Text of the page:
And there is that vague, but in reality most ominous demand of all, the so-called "rights of the Palestinians". When you ask an Arab leader what his conditions are for peace with Israel, if he is at all ready to address himself to that very hypothetical question, his answer is that Israel has to withdraw from all occupied territory and "the rights of the Palestinians have to be satisfied". In other words, even withdrawal from all occupied territories would not bring about peace, there would still be "the rights of the Palestinians" to be fulfilled. None of the Arab leaders spells out just what he means by that catch-all phrase, especially when he addresses himself to Western audiences; that job is left to the Palestine Liberation Organization, which makes no bones about its intentions to eliminate the State of Israel and replace it by a "secular and democratic state".

That is another one of those code-words that the Arabs have introduced into their anti-Israel propaganda and which they use to hoodwink and mislead an often too gullible Western public. In the so-called "Covenant" of the Palestine Liberation Organization, they make it quite clear what they mean by a secular and democratic state. It is a state from which most, if not all, Jews would be expelled. Sometimes the PLO spokesmen are less delicate in their prognosis of things to come, if they were to have their way, and speak of a fate that would befall the Jews of Israel that would be reminiscent of Hitler's Final Solution.

It is amusing, to say the least, that the Arabs who rule over twenty countries, none of which is either secular or democratic, should even dare to use that phrase. There was one state in the Middle East which had a sort of working democracy, and in which a Christian community has been fighting for its survival. Lebanon is a tragic example of the Arab concept of secularism and democracy. = I have given you a short summary of what the Arab demands and intentions have been throughout the years of Israel's existence. As I have mentioned, they have tried for most of these years to achieve their aims by the force of arms. At all times they have also conducted incessant political and economic warfare against Israel. In recent months, their political and diplomatic campaign against Israel has reached new lows. The most infamous example of all was the UN General Assembly Resolution, in which Zionism, the national liberation movement of the Jewish people, was branded as a racist movement.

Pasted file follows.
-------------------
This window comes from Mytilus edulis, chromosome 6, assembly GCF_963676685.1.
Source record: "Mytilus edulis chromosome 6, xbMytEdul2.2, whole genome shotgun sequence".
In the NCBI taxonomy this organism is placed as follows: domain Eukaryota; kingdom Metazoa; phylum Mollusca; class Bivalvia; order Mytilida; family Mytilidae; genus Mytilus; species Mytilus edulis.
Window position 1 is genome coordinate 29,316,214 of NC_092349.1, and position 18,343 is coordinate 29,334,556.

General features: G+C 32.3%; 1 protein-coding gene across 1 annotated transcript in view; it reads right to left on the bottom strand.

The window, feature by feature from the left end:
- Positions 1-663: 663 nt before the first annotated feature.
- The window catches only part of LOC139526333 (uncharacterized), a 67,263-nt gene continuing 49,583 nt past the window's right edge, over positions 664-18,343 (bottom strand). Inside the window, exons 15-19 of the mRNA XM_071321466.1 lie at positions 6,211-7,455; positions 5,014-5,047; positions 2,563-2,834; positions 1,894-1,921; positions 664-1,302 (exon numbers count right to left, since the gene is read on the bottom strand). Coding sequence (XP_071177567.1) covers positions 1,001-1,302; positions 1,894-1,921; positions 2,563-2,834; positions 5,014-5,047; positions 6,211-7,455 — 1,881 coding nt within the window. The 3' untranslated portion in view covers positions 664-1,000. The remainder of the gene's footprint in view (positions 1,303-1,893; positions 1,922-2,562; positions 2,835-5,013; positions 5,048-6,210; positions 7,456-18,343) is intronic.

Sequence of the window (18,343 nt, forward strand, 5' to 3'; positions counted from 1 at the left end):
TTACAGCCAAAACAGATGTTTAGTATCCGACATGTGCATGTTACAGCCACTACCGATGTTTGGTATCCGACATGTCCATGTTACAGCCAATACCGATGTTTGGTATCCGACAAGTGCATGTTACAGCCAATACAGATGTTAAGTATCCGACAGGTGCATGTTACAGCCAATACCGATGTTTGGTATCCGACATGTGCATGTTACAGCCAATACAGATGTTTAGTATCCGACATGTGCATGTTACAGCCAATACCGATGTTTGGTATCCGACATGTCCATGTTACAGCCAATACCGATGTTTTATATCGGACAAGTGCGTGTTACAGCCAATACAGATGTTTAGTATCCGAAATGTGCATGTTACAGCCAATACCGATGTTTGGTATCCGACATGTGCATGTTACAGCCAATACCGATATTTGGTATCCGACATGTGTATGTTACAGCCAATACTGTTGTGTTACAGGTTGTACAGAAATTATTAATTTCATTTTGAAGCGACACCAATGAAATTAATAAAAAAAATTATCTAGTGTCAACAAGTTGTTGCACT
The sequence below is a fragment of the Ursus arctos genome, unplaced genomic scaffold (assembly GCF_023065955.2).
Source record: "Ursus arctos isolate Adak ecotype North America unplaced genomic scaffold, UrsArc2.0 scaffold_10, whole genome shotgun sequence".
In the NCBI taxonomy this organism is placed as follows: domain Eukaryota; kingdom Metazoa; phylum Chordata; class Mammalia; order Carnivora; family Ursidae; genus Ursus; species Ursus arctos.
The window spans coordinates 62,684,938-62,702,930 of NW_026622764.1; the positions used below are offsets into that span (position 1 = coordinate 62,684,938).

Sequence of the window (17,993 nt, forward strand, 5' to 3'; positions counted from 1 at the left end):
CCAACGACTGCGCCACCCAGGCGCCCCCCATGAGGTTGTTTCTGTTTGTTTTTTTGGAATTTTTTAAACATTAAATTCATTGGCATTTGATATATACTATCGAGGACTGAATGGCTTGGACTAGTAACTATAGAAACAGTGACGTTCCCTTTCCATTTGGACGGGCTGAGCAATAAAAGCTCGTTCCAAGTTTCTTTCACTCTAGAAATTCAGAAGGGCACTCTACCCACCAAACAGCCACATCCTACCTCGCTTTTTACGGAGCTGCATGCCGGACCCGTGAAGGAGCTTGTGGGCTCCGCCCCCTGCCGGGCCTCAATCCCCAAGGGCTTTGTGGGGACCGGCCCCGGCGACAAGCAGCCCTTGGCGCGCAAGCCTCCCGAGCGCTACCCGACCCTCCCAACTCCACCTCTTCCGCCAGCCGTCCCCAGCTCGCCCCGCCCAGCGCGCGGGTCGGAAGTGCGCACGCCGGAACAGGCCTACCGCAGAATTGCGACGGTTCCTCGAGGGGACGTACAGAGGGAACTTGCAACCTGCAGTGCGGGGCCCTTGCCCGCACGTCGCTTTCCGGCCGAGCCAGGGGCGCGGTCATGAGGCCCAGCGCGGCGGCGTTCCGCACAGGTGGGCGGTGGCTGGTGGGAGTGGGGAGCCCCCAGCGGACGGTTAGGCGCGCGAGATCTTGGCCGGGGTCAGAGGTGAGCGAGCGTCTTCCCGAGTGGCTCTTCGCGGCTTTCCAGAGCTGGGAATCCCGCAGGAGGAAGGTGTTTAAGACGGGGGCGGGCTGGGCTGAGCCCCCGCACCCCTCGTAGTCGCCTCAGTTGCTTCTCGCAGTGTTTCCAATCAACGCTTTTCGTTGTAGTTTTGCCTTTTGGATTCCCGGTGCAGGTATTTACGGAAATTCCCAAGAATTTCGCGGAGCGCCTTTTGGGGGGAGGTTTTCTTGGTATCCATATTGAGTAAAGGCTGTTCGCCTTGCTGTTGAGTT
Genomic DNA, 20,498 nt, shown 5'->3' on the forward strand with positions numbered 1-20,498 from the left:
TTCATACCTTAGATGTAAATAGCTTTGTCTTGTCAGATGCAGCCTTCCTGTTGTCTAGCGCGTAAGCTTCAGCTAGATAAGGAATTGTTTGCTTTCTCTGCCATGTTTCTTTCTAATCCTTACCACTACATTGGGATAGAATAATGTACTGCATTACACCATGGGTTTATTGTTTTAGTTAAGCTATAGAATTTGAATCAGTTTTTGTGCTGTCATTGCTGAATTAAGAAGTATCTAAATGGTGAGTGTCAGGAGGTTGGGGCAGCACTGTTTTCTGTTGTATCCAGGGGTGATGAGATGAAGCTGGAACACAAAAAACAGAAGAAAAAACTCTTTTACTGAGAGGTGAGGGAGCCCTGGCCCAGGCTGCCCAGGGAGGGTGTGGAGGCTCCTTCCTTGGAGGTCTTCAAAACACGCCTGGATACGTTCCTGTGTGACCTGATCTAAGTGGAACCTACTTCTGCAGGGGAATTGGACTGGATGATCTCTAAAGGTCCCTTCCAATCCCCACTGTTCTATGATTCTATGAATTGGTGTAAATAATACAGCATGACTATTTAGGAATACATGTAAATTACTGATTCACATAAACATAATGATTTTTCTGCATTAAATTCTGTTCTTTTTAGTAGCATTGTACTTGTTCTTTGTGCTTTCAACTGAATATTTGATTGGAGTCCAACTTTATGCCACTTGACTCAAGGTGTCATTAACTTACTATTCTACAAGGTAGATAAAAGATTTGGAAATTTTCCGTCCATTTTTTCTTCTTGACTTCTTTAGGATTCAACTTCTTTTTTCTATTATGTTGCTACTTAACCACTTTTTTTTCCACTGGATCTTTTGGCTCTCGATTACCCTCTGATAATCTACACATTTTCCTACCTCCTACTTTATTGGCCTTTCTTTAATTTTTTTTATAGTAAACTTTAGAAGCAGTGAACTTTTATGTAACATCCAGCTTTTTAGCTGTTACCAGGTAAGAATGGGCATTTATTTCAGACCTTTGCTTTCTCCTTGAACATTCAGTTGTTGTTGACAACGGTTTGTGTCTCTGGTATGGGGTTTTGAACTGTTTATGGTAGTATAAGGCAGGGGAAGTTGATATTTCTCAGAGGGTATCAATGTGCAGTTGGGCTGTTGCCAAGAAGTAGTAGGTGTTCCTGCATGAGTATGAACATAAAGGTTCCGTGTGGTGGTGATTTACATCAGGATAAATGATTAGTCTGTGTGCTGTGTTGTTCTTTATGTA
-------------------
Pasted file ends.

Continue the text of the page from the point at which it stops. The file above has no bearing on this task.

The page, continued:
There is hardly any international meeting which the Arabs do not use to try to heap calumny and vilification upon Israel, to defame and slander our country, its institutions and leaders, and to distort historical facts. In this, incidentally, they have had the support and advice of experts. The Soviet Union has not only supplied the Arabs throughout the years with vast arsenals to enable them to commit aggression against Israel, but has also given them freely of its own know-how in the art of slander and the perversion of history, in the technique of the big lie, of turning black into white and white into black. It was the Soviet representative, the representative of the country which in 1939 made a pact with Hitler, who first insulted Israel and the most elementary standards of common decency by comparing Zionism with Nazism.

Israel, for its part, has at all times been ready to make peace with the Arabs, and to settle all outstanding differences by negotiation, the accepted practice of international relations. For example, after the stupendous victory of our forces over the combined Egyptian, Syrian and Jordanian armies, in June 1967, we called immediately for a negotiated settlement. The Arab reply soon came--no recognition of Israel, no negotiation, no peace. And within a few years they attacked Israel again in the Yom Kippur war. Initially the Arabs had every advantage in that war, a vast preponderance of forces and sophisticated Soviet arms, and the incalculable element of surprise. And Israel suffered serious losses. But within a few days the tide that was designed to engulf Israel was reversed, and our armies threatened the capital of Syria in the north and were on the road to Cairo in the south.